Newer astrolabes had a ruler, which was marked by declines from -30 degrees up to 70 degrees, which allowed even more precise measurements. On the back of the astrolabe, the mariner could consult various scales and tables extremely useful in solving trigonometric problems useful in plotting a course over the sea.

Most of the surviving astrolabes are made of brass, span about 15 centimeters (6 inches) in diameter, and are about a quarter of an inch thick. They also look amazing, like real works of art, often embossed with intricate details and symbols, which is why they are often associated with the educated elite of their time.

However, the cleverest and most beautiful astrolabes were also the hardiest and most beloved, often passed down from generation to generation as heirlooms. The fact that most of the surviving astrolabes look amazing shouldn’t make us believe that was the norm – it’s just a case of selection bias. The vast majority of astrolabes were inexpensive and functional, likely made from wood that rotted and did not survive the passage of time. Others were made of metal and were probably cast down when needed.

Only 108 astrolabes have been recovered from wrecks, the oldest being on the Esmeralda, one of Vasco da Gama’s ships that sank near Oman during the pioneer voyage to India (1497-1499).

How to use an astrolabe

The astrolabe has been used for dozens of purposes, but its primary use was to measure celestial altitude, that is, the relative “height” of a star, moon, or planet. . By measuring the altitude of a star in the sky relative to the horizon, a navigator could calculate the latitude or distance from the equator. Typically, sailors measured the angle between the sun and the horizon during the day and used Polaris (the pole star) at night.

The navigator would position the astrolabe by suspending or hanging the astrolabe from the ring at the top so that the device is suspended perpendicular to the ocean. The alidade has two small holes that the sailor would use to see the sun or the star. The alidade should be positioned so that sunlight passes through the two holes. It is then a question of reading the angle measurement on the scale around the outer disc of the astrolabe. The measurement in degrees is the altitude of the sun or another star. To determine the vessel’s latitude, the mariner would then have to compare the angle to that of the star charts and tables, usually found on the back of the astrolabe.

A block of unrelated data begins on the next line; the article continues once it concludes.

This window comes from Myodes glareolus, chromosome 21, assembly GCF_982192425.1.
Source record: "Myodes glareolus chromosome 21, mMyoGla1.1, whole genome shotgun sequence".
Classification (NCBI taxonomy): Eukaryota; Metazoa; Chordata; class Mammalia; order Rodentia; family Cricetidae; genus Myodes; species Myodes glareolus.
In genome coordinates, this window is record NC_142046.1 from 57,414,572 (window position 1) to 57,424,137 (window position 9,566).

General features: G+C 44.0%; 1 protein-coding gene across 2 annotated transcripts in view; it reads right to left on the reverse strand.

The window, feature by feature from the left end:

At night, the astrolabe was held up to the eye line. The sailor should then line up the pinholes of the alidade so that he can see the star through the two holes. The angle would be consulted on the maps to determine the latitude.

Sailors had no way of determining longitude, but by knowing the latitude, they knew whether they had to navigate east or west along the measured latitude to reach their destination. Without the astrolabe, famous explorers like Columbus and Magellan would have had much more difficult journeys across the oceans.

Despite its usefulness, the astrolabe was subject to error. A rolling ship and high winds would make it very difficult to keep the instrument stable, and a degree or two of errors were common. But even a slight error could cause a ship to deviate from its course by a large margin. From the 17th century, the astrolabe was replaced by quadrants and sextants, which were much more precise.

A fundamental astronomical tool for centuries

Despite its pseudo-scientific uses in astrology, the astrolabe made important contributions to science and played a fundamental role in the advent of modern astronomy. Giants like Galileo Galilei used it to measure the movements of celestial bodies, track eclipses, and observe the fundamental laws of nature. Although it may appear primitive in my standards today, the astrolabe has played a fundamental role in the development of measurements and techniques that have formed the basis of astronomical knowledge today.